The study included 65 male patients who had been hospitalised with COVID-19. Their AR CAG repeat length was measured. This revealed that patients who had a CAG repeat of under 22 nucleotides, were dramatically less likely to be admitted into the ICU than those with a higher score.

The CAG repeat region is located within the AR gene, and it is also associated with androgenetic alopecia.

What is male pattern baldness?

Male pattern baldness, or androgenetic alopecia, is a common type of hair loss said to affect around 50% of men aged over 50. It is thought to be caused by both genetic and hormonal factors.

The DHT (Dihydrotestosterone) hormone changes the scalp’s hair follicles. Those that are affected start to become smaller and shorter in length. Eventually, the hair follicles shrink completely and stop producing new hair.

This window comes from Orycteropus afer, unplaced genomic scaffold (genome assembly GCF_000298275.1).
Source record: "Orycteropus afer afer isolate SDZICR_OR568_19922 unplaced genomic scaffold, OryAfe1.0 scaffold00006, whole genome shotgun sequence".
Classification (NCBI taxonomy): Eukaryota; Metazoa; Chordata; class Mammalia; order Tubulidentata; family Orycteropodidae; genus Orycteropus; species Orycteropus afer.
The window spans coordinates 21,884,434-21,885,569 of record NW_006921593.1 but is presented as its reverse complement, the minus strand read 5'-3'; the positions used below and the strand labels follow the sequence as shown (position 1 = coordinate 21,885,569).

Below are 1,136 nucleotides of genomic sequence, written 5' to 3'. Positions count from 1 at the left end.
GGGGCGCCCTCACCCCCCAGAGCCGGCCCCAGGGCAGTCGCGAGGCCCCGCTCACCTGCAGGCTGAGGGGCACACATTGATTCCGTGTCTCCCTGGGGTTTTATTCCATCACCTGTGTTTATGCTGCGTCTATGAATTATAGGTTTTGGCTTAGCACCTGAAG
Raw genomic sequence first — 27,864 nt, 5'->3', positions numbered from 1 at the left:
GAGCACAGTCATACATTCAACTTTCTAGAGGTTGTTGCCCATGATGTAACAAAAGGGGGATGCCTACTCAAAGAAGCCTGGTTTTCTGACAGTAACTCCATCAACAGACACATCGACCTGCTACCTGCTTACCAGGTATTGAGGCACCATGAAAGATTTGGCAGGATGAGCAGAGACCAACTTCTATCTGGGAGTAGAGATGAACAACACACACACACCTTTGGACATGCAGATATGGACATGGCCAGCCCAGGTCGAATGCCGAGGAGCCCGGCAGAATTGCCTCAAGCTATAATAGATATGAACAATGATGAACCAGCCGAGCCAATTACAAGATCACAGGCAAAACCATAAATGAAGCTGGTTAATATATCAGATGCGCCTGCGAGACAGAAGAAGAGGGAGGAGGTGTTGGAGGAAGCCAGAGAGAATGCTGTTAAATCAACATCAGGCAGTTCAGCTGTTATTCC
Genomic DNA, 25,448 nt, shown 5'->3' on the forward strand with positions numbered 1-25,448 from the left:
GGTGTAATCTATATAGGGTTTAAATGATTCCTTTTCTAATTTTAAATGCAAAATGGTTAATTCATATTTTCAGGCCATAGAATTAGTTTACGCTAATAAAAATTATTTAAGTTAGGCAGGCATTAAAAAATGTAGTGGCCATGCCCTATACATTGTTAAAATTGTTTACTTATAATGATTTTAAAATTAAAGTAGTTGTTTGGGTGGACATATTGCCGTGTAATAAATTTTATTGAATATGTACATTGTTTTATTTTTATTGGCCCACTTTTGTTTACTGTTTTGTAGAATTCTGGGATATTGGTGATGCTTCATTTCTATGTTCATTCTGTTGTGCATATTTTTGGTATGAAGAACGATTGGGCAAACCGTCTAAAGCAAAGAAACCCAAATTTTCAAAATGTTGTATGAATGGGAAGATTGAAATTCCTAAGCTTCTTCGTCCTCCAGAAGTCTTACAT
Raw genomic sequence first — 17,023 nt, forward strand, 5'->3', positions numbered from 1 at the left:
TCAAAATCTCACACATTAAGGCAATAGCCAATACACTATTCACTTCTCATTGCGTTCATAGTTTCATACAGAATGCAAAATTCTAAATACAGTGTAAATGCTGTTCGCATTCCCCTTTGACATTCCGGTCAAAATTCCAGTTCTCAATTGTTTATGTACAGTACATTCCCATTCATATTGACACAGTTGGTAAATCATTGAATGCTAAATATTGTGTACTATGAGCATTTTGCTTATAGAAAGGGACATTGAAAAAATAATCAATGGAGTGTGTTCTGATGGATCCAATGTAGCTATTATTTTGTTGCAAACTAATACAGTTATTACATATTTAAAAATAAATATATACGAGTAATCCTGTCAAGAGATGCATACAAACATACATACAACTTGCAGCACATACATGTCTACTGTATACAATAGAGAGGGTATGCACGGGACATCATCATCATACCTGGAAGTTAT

This type of hair loss tends to follow the same pattern. The hairline recedes, while hair starts to fall out from the top of the head. Currently, there is no cure for male pattern baldness. However, new treatments are constantly being developed to help treat the condition.

How might the study help with future treatments?

This new study could help in the development of new treatments, particularly for COVID-19. The researchers are now exploring a new therapy for the coronavirus. It involves a novel androgen receptor antagonist, working to regulate the TMPRSS2 expression. This would possibly help to treat COVID patients.

The research could also help in the treatment of androgenetic alopecia. By looking into how the AR gene contributes towards the condition, preventative measures can be explored.

What current treatments are available for androgenetic alopecia?

While there isn’t a cure for androgenetic alopecia, there are some ways to treat it. Using oral and topical treatments can help to slow its progression. Hair transplant surgery may also be available depending upon the severity of the condition. A hair loss expert can advise on the most appropriate treatment option.